6. Reusable Alkaline – Its limited cycle life and low load current is compensated by long shelf life, making this battery ideal for portable entertainment devices and flashlights. Great batteries if you want to store on demand power for a emergencies.

The Battery’s Electrolyte

The actual conversion of chemical energy into electrochemical energy can only be done if an electron flow passes between two electrodes, an anode (the negative end) and a cathode (the positive end). The battery’s electrical current (electron flow) runs from one electrode to another through a conductive chemical called an electrolyte solution.

A basic electrolyte solution is a chemical compound (salt, acid, or base) that when dissolved in a solvent forms a solution that becomes an ionic conductor of electricity. In the battery cell the electrolyte solution is the conducting medium in which the flow of electric current between the electrodes takes place by the migrating electrons.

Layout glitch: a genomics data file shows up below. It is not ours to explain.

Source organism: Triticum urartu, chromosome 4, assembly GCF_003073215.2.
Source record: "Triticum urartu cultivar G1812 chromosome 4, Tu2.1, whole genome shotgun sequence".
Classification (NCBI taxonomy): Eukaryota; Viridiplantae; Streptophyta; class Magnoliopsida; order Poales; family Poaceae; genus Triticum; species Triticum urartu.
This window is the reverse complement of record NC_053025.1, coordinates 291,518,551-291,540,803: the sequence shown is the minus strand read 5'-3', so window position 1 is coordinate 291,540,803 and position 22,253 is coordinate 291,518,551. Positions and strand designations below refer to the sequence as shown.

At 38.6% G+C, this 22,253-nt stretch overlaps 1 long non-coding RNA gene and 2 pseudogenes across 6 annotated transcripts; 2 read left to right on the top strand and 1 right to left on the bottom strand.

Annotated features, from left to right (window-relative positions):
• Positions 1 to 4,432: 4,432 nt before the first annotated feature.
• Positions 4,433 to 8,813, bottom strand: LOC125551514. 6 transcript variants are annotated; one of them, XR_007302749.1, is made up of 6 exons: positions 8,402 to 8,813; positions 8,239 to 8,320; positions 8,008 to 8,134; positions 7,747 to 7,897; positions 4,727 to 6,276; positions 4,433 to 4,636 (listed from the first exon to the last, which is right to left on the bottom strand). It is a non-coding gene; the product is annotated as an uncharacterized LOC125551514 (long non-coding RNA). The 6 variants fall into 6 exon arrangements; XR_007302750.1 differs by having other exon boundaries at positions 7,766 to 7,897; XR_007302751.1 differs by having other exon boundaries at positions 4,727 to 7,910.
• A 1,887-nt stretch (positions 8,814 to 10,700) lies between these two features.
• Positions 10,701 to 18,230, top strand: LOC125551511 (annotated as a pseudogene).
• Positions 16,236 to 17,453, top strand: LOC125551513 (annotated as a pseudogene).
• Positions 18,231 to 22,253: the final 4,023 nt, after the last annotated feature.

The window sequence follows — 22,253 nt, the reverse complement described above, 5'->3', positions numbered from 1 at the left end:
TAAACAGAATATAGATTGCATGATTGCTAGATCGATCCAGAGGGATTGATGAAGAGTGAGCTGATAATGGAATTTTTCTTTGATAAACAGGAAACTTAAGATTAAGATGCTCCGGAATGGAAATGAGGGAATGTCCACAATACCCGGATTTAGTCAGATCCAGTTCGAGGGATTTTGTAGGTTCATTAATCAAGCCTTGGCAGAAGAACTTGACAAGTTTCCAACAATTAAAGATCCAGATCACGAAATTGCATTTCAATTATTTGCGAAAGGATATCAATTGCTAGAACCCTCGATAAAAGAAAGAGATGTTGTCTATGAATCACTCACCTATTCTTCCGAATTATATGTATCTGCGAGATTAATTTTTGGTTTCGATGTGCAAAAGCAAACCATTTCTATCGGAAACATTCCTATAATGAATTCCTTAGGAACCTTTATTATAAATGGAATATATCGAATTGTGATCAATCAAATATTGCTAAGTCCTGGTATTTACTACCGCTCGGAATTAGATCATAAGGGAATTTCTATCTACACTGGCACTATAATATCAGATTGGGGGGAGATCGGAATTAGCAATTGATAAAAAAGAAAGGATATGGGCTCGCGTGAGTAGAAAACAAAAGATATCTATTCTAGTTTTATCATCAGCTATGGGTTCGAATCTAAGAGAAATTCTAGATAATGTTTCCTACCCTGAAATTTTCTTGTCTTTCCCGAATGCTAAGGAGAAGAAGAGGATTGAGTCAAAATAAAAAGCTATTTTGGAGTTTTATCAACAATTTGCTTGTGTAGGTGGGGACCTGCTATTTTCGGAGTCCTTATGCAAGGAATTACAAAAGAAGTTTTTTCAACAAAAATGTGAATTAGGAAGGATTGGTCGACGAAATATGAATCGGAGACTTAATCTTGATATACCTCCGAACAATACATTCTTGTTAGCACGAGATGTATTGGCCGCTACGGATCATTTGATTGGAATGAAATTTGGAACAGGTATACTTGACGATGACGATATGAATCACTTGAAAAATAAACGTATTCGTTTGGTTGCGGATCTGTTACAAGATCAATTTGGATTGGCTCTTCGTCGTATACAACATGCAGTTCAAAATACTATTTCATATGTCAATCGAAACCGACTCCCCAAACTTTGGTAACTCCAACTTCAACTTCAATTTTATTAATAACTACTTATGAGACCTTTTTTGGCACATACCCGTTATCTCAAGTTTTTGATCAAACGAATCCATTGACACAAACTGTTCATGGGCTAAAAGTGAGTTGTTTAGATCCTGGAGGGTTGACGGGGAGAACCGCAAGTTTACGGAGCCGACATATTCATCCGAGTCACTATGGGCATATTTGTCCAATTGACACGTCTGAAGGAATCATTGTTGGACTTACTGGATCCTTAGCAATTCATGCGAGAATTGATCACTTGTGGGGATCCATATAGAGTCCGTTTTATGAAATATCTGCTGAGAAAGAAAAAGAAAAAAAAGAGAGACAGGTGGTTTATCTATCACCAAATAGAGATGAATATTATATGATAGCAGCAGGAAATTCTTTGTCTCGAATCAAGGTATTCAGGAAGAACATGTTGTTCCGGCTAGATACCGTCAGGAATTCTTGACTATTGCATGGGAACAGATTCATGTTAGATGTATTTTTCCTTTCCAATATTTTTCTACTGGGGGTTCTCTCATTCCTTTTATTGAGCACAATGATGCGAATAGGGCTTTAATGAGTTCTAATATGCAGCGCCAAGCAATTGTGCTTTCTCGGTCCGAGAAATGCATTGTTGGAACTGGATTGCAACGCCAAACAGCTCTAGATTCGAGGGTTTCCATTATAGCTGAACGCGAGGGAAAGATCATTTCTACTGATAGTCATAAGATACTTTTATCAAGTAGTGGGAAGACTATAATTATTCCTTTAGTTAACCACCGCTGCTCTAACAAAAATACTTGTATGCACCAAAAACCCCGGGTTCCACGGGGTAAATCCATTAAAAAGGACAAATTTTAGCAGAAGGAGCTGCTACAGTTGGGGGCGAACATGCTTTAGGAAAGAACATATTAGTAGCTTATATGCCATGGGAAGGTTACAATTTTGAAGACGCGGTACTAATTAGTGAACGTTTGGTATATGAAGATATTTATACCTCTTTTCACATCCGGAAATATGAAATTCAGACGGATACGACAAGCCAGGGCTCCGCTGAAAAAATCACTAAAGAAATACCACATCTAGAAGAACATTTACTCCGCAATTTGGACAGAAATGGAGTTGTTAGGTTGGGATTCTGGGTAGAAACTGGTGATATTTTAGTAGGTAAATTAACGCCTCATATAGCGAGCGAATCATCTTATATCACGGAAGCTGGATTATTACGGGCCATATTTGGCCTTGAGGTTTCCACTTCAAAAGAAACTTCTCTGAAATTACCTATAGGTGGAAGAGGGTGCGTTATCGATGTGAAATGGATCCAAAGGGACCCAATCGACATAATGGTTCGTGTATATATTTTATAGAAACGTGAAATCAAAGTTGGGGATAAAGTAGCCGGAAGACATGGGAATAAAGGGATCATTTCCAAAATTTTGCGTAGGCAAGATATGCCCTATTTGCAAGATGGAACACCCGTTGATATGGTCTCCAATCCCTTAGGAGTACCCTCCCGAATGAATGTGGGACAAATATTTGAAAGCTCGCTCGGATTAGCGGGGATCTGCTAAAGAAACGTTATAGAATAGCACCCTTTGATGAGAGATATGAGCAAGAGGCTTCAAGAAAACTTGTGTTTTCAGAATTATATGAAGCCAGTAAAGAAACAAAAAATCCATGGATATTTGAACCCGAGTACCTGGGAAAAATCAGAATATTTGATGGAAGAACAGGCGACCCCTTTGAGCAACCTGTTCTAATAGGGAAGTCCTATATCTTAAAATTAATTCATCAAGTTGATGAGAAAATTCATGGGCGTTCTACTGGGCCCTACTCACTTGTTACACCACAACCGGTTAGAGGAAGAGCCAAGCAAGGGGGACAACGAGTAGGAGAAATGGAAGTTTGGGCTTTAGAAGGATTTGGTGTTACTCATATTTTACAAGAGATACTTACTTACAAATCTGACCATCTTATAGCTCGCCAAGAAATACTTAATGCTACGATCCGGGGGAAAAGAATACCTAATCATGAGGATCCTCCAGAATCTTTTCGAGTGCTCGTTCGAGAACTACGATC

Since the 1970 it has been known that adding salts to polymers can enable the polymer to conduct lithium ion. This material thus can serve as an electrolyte in lithium batteries. Lithium solid polymer electrolyte batteries, when given full measure to the capacity for miniaturization of a fully solid state battery can have the highest specific energy and specific power of any rechargeable technology.

Some of the benefits that lithium solid polymer electrolytes include:

• ease of manufacturing
• immunity from leakage
• suppression of lithium dendrite formation
• elimination of volatile organic liquids
• mechanical flexibility.

The Battery’s Specialized Hardware

A battery consists of more then the casing, electrolyte, and the chemical. It requires some very specialized hardware, especially when we speak directly about a smart battery. Your typical smart battery may have a multitude of hardware componenets that when working in tandem not merely create electrical power and transfer it to a particular device but additionally sends data packets of information to the device so that the device can actually gauge the battery (at least in theory). Some of the common hardware features in a smart battery include:

1. the connector
2. the fuse
3. the charge and discharge FETs
4. the cell pack
5. the sense resistor (RSENSE)
6. the primary and secondary protection ICs
7. the fuel-gauge IC
8. the thermistor
9. the pc board
10. the EEPROM or firmware for the fuel-gauge IC.

Until next time – Dan Hagopian www.BatteryShip.com